Who Should The Seattle Seahawks Draft?

The NFL Draft begins on April 29 with round one and goes throughout the season. It might be a bit of a yawn fest for Seattle Seahawks fans. With seven rounds in the draft and many teams choosing at least that often, that isn’t the case for the Seahawks. 

Because of a few trades, most notably the one with the New York Jets for Jamaal Adams, the Seahawks are left with just three total picks throughout the three days of the NFL draft. This means the Hawks will have to head into this one with being okay that they will have three guys to add, or they’ll need to make a few trades and hope they can find a partner to bolster the middle round. In 11 drafts that this Seahawks front office has been through, they have never had less than eight picks. So this will be quite a different year. 

The Hawks aren’t in a good spot because they have plenty of needs that they need to fill and don’t have the picks to back it up. It won’t get any easier in 2022 as they are also missing their first-round pick in that draft because of the Adams trade. So John Schneider and Pete Carroll have to get creative with this draft and create picks or hit home runs on the three that they have. 

According to the NFL, the smallest draft class in team history is five players, which occurred in 1994 and 1997. Interestingly, the Seahawks landed a Hall of Fame offensive lineman in both drafts, Kevin Mawae in 1994 and Walter Jones in 1997.

The draft needs right now for the Hawks are interior offensive line, cornerback, wide receiver, and defensive line. As we know, Russell Wilson wants an upgraded offensive line, and while the Hawks did a nice job of that in free agency and with the Gabe Jackson trade, getting younger and having depth is crucial in this league. After that, he would, of course, like to add another weapon to go along with Tyler Lockett and DK Metcalf, and a slot receiver in a late-round is a good place to start.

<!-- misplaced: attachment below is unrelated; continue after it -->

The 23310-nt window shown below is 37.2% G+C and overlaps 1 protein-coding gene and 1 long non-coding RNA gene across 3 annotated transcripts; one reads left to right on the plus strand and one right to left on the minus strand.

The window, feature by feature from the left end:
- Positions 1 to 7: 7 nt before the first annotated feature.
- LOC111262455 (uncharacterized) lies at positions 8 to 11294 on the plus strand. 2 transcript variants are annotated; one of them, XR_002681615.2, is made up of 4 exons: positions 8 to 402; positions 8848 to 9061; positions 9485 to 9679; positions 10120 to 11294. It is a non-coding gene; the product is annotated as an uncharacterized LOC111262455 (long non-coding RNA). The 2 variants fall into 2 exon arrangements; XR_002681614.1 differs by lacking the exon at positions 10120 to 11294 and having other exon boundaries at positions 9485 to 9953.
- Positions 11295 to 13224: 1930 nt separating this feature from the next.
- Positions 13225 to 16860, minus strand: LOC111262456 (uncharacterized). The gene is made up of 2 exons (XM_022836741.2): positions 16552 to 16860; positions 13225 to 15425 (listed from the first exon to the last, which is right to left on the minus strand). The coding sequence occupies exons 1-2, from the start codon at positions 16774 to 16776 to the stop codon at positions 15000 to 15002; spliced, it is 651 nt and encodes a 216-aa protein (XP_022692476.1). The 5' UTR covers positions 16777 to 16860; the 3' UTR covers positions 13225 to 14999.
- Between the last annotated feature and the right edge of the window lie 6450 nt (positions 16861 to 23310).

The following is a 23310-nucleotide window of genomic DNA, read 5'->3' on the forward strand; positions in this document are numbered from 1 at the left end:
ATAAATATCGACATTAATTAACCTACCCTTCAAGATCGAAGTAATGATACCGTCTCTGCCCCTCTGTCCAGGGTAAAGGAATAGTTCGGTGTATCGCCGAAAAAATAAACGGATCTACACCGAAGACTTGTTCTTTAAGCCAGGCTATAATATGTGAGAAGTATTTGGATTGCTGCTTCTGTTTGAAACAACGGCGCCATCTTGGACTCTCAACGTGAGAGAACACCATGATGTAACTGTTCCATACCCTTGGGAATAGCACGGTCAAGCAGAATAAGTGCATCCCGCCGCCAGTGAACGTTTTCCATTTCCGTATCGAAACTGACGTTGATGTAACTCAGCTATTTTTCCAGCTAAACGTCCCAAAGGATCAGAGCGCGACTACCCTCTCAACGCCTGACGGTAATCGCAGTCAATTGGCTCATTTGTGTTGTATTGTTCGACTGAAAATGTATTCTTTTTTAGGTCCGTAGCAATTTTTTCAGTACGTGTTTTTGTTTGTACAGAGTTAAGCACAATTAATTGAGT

With that being said, the Seahawks still have to improve in the secondary despite having a very good second half of the season. The Hawks have a very average secondary, and bringing in fresh competition is not a bad idea. The same can be said with their front. The Hawks are missing a true rusher of the quarterback and felt that absence this season.

Right now, the Hawks have a pick in the second round (56th overall), fourth round (130), and seventh-round (252 overall). If we are realistic, that seventh-round pick has a very slim chance of even making the team, and the likelihood of hitting big in the fourth round is not very common. So there is even more emphasis on that second-round picking and hitting big on it. 

Let’s first break this down as if the Hawks will only keep these three picks, which seems unlikely. After that, we can look at some different trade scenarios that will bolster a few more selections.